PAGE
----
Efficacy of Repetitive Transcranial Magnetic Stimulation on Comorbid Anxiety and Depression Symptoms in Obsessive-Compulsive Disorder: A Meta-Analysis of Randomized Sham-Controlled Trials. [Review]

SOURCE: Canadian Journal of Psychiatry – Revue Canadienne de Psychiatrie. 68(6):407-417, 2023 Jun.

AUTHORS: Thatikonda NS; Vinod P; Balachander S; Bhaskarpillai B; Arumugham SS; Reddy YCJ

OBJECTIVE: To systematically evaluate the efficacy of repetitive transcranial magnetic stimulation (rTMS) in reducing comorbid anxiety and depressive symptoms in patients with obsessive-compulsive disorder (OCD).

METHODS: Three electronic databases were searched for randomized, sham-controlled clinical trials evaluating rTMS for the treatment of OCD. Hedge’s g was calculated as the effect size for anxiety/depression symptom severity (primary outcome) and OCD severity (secondary outcome). Subgroup analyses and meta-regression analyses were carried out to evaluate the most promising target and whether a reduction in OCD severity moderates the change in anxiety or depression scores.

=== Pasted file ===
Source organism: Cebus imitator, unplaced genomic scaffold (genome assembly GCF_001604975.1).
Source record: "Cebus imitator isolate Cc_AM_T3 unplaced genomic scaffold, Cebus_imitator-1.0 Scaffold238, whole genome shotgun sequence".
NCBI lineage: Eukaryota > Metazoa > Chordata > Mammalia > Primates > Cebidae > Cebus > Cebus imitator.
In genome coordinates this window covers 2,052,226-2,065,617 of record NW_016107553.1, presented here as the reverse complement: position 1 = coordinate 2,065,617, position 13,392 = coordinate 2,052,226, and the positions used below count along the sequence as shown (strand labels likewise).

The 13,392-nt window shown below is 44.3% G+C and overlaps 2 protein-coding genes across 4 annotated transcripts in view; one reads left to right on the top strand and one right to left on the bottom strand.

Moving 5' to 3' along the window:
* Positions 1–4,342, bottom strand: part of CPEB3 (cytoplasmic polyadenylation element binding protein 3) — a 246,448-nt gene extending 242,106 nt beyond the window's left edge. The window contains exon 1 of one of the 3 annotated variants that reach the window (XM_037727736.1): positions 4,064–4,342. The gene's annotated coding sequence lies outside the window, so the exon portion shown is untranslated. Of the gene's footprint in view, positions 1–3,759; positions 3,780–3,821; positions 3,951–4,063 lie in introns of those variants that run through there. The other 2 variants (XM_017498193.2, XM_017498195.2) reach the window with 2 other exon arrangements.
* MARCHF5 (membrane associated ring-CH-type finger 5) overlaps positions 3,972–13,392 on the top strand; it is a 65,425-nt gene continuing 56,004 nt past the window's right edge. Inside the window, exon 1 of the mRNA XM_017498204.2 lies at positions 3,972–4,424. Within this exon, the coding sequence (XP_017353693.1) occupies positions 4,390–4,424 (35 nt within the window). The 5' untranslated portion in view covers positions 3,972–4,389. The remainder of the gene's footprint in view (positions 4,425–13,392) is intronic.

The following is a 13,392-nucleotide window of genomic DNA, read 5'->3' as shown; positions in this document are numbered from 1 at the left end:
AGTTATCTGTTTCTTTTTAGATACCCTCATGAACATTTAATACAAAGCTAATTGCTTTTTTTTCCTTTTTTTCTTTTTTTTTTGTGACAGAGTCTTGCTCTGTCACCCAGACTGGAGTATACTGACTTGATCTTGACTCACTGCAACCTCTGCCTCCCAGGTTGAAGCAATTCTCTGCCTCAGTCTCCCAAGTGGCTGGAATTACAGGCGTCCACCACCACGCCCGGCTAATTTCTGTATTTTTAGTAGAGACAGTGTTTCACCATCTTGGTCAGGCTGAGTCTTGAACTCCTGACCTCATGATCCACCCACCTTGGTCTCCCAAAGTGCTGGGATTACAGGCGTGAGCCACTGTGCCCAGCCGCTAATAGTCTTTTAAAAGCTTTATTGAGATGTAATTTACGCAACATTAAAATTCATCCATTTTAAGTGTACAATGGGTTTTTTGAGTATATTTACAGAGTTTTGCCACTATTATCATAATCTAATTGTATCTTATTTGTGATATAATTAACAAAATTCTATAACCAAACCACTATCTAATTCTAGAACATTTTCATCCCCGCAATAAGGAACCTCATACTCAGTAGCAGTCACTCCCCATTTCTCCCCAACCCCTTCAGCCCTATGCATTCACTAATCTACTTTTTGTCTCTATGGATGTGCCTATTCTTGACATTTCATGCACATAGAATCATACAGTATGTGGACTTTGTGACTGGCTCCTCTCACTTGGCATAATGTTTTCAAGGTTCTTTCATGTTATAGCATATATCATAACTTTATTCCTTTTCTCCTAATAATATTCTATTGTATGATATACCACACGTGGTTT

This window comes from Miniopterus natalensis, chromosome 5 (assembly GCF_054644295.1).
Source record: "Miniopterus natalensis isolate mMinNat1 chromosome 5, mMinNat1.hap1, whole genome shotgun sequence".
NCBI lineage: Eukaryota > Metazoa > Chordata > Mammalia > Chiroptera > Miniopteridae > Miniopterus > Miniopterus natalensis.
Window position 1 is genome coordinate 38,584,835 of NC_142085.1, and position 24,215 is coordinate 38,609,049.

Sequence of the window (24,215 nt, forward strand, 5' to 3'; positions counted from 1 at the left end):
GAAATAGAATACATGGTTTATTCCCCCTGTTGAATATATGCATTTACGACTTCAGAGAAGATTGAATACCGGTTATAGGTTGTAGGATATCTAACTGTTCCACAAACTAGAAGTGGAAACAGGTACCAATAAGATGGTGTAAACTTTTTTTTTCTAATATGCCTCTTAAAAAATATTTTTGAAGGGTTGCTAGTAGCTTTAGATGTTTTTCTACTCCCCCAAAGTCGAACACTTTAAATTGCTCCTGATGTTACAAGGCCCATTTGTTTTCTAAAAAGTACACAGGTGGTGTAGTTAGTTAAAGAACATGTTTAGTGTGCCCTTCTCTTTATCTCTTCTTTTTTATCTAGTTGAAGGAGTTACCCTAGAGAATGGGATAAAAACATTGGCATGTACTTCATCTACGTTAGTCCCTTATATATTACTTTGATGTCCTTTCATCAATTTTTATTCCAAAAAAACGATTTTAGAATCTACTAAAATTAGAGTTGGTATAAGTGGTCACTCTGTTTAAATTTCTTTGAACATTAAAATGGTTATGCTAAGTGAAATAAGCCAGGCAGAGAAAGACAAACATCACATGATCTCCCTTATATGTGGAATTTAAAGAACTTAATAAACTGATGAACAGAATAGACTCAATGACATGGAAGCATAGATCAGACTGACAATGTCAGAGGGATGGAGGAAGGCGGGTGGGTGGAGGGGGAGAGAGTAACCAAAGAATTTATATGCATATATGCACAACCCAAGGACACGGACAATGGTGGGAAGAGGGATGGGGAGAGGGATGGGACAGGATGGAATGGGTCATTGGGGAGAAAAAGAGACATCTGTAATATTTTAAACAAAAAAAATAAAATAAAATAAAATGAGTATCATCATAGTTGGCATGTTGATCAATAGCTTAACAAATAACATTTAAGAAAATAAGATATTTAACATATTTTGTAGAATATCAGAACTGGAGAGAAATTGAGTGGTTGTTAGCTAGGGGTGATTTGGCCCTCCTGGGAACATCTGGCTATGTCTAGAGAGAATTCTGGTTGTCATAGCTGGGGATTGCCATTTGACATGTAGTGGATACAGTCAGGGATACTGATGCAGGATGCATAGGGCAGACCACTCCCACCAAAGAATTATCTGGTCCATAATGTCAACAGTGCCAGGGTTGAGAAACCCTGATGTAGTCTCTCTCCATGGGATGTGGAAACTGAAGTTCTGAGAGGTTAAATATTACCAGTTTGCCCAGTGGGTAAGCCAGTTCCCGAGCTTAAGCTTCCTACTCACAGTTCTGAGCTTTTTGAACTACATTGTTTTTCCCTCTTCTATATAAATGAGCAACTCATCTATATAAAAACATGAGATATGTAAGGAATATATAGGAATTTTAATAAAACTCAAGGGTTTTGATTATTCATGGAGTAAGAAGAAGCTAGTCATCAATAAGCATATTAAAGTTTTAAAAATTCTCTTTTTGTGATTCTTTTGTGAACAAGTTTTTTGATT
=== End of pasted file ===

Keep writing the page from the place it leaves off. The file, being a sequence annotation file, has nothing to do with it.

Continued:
RESULTS: Twenty studies (n = 688) were included in the meta-analysis. rTMS had small-medium effect size on OCD (Hedge’s g = 0.43; 95% confidence interval [CI]: [0.20, 0.65]; P < 0.001), anxiety (Hedge’s g = 0.3; 95% CI: [0.11, 0.48]; P = 0.001) and depression (Hedge’s g = 0.24; 95% CI: [0.07, 0.40]; P = 0.003) symptoms. Subgroup analysis showed that protocols targeting dorsolateral prefrontal cortex (DLPFC) were effective for 3 outcome measures. The change in anxiety, but not depression severity, was moderated by a change in OCD symptom scores. However, the findings are uncertain as a majority of the studies had some concerns or a high risk of bias.

CONCLUSIONS: Active rTMS protocol targeting DLPFC is effective in reducing the comorbid anxiety/depression symptoms along with OCD severity. The antidepressant effect is not moderated by the anti-obsessive effect of rTMS.

LINK TO FULL ARTICLE: https://pubmed.ncbi.nlm.nih.gov/35989677/